Doctor insights on:
Will I Be Able To Keep My Nipples During A Mastectomy
May or may not: Most commonly a mastectomy for breast cancer includes removal of the nipple and areola. There is a type of mastectomy called nipple sparing mastectomy. This procedure may not be appropriate for cancer treatment in many situations. You need to talk to your breast surgeon to see if your condition is suitable for this procedure. Not all surgeons do this procedure. ...Read moreSee 1 more doctor answer
No: When patients undergo standard mastectomy, the nipples are removed and cannot be reattached. A better option in select patients would be to undergo a nipple-sparing mastectomy, which allows for preservation of the nipple and areola during mastectomy without removing them. For patients who have had the nipple removed during mastectomy, nipple reconstruction is available. ...Read more
Usually: But recently not always .There are nipple sparing techniques that are being followed very closely by the surgical community. Patients have to meet very specific criteria to be candidates for nipple sparing mastectomies as the goal is to not leave any cancer behind as well as provide the best cosmetic result. ...Read more
Not always.: The nipple has a small amount of breast tissue and can develop a cancer rarely. To truly remove all the breast tissue, the nipple has to go. In the case with angelina, here surgery was prophylactic meaning there was not any cancer present, she had the surgery to reduce the risk. In that setting some of the plastic surgeons who do reconstruction surgery will request that the nipples be undisturbed. ...Read more
Yes withreservations: Nipple saving mastectomy is often done in brca 1 or2 (genetically positive) patients(before cancer diagnosis) or in any patients withdcis or small- less than approx. 2 cm cancers- all at least 2 cm away from areola margin , no extensive dcis, no blood vessel invasion, no skin-muscle invasion .... No clinically positive lymph nodes under arm.But bra -cup size-must be: a or b cup, or not ptotic c cup. ...Read more
Usually: The gold standard oncologic mastectomy still includes removal of all the glandular tissue including the nipple/areolar complex since the ducts insert into the tip of the nipple. Leaving the nipple thus means leaving a minimal amount of breast tissue. Nipple sparing mastectomies are being done on an investigational basis for small tumors away from the nipple understanding the above. ...Read more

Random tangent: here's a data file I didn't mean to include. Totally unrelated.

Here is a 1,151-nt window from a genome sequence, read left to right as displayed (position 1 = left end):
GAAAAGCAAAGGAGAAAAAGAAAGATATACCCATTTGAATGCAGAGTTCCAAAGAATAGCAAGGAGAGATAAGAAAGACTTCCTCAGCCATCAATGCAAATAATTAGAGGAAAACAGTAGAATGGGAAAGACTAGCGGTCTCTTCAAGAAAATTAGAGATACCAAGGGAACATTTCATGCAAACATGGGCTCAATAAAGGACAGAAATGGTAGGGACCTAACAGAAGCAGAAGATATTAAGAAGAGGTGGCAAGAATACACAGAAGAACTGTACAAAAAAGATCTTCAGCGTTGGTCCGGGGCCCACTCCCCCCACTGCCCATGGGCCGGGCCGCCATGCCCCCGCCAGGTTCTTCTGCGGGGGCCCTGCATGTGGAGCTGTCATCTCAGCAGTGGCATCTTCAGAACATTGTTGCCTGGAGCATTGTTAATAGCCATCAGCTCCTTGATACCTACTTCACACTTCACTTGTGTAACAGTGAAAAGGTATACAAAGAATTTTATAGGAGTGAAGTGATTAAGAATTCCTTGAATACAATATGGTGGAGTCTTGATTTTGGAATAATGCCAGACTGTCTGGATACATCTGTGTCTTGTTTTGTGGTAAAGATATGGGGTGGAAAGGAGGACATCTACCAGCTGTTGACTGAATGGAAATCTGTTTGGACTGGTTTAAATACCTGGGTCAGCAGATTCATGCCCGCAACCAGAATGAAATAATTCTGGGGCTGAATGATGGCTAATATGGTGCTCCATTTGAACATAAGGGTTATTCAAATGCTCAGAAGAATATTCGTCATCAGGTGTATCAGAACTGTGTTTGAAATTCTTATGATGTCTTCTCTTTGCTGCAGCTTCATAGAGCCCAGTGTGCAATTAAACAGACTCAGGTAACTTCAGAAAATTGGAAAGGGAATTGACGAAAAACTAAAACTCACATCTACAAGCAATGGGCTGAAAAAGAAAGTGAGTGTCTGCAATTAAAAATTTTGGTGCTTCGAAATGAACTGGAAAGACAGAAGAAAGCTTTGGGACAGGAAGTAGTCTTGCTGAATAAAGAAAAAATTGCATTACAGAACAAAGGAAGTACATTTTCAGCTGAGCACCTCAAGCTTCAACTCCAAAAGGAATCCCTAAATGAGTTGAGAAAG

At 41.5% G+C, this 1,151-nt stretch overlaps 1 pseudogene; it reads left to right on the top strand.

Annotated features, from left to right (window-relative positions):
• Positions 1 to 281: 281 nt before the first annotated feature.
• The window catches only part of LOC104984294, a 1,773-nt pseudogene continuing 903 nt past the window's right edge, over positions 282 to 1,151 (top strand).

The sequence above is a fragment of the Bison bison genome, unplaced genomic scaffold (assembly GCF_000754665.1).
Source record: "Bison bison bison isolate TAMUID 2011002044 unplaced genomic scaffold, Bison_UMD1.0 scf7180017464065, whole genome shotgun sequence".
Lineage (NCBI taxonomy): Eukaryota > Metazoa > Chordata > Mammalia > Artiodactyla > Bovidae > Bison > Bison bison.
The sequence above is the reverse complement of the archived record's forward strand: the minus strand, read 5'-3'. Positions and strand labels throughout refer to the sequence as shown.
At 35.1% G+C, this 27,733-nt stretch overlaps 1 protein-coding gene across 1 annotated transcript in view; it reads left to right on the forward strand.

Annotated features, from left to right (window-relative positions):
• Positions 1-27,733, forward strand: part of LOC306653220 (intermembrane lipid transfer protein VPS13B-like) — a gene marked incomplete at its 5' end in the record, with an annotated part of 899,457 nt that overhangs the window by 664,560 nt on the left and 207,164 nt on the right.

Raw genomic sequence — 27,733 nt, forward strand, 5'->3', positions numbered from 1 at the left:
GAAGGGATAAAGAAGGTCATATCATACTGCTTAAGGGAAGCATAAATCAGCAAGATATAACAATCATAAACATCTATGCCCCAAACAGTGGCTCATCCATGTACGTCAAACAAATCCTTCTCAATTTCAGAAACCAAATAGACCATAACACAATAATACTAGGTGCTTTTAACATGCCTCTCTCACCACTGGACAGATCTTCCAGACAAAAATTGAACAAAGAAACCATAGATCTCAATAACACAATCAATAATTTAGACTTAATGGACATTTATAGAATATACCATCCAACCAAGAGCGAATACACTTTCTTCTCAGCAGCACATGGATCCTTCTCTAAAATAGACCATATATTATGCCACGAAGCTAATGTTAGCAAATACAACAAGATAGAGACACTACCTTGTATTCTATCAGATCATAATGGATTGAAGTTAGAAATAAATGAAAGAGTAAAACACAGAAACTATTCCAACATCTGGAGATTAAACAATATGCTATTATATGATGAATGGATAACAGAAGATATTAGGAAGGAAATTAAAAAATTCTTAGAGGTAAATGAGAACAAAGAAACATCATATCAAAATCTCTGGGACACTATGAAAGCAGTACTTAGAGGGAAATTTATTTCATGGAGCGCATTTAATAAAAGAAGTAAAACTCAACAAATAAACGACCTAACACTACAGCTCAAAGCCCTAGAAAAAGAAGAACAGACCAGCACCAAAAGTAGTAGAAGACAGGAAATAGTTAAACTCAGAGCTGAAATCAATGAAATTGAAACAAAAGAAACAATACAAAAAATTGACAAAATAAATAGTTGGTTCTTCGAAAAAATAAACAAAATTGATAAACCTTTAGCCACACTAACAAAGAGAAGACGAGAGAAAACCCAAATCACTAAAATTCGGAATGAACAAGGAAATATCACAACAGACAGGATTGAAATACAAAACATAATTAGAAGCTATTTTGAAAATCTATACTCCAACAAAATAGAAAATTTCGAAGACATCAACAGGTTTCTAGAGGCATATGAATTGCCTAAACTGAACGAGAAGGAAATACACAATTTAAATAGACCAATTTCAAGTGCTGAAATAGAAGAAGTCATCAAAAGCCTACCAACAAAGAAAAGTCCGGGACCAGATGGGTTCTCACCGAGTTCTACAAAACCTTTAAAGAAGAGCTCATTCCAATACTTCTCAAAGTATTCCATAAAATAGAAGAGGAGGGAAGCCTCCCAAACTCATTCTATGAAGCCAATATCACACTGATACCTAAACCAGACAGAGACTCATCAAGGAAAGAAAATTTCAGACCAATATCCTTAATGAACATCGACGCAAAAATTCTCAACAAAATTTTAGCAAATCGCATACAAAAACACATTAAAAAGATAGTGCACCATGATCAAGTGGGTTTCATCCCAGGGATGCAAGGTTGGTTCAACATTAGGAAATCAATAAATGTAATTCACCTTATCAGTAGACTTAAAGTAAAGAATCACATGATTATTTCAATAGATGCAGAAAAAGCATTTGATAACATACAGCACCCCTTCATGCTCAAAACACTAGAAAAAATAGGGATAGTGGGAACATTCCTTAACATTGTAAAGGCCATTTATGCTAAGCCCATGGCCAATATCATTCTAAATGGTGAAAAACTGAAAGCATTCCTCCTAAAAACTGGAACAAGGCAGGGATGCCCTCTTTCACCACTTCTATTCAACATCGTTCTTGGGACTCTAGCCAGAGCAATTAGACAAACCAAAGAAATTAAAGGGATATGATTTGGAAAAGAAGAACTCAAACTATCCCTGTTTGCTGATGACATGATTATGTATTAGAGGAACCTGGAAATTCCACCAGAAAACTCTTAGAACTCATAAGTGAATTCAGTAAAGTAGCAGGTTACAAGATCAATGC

In most cases: A nipple sparing mastectomy can be performed for most women. At the time of surgery, a biopsy will be done of the tissue just behind your nipple; if this shows cancer, then your doctor will remove the nipple. It is not a good idea for women with large tumors, those with inflammatory cancer and women with tumors close to or involving the skin. See a breast surgeon or surgical oncologist. ...Read more
In general yes: But so many types are involved , where nipple , will be saved , depending on the disease. Speak to your doctor. ...Read more
Total: Mastectomy would involve removal of entire breast mound including the nipple/areola. A subcutaneous mastectomy, done usually in men with gynecomastia, removes the breast tissue only and spares the nipple/areola. A modified radical mastectomy would involve total mastectomy plus removal of axillary lymph nodes. ...Read more
Bigger operation: Mastectomy involves removing as much breast tissue as possible, either removing the nipple & areola or, occasionally keeping them but scraping as much breast tissue out just underneath. Either of these approaches will disrupt the nerves to that area. With augmentation, no tissue is removed; depending on scar and implant location, it should have minimal effects on the nipple-areolar tissue. ...Read more
Please explain why is nipple sensation more often lost with bilateral mastectomy and not augmentation?
Different: The surgical fields and tissues involved are different in that the location and direction of nerves is not involved with implants usually. ...Read more
After nipple sparing mastectomy is it normal for nipple to get scabby and dark (i wouldn't say it is black)?
NotNormalButCommon: The challenge of nipple-sparing mastectomy is to remove as much tissue under the nipple without compromising its blood supply; what you are describing is a consequence of the latter. While it may be too early to tell, the nipple may end up ok. When this happens under my care, i advise applying neosporin every 4 hrs while awake--check w/your surgeon what they recommend. ...Read moreSee 1 more doctor answer
Yes: Many studies have been published demonstrating this option to be safe, both for treatment of breast cancer and prevention in women with brca mutations. No surgery will take the risk of subsequent breast cancer down to zero--there is always some breast tissue left behind, albeit microscopic. Therefore, it stands to reason that the more left behind, the higher the risk; yet, it remains quite low. ...Read moreSee 2 more doctor answers
Possibly: Nipple-sparing and skin-sparing mastectomies are possible for certain women with breast cancer. It's not for women with tumors greater than 3cm, tumors within 2cm of the nipple, or multiple tumors. It is still controversial among experts, as there aren't long-term studies showing it's as safe as a simple mastectomy. Talk to your breast surgeon and your oncologist at length before deciding. ...Read moreSee 1 more doctor answer
Success rate for mastectomy retaining flap and nipple no sentinel node invasion stage 1b measures 8mm, margins good except anterior 1.5mm? Must chemo?
Tumor genetics: You could request a recurrence score which is a genomic evaluation of tumor cell gene s. 2 common tests in U.S. Are oncotype DX and mammaprint. ...Read more
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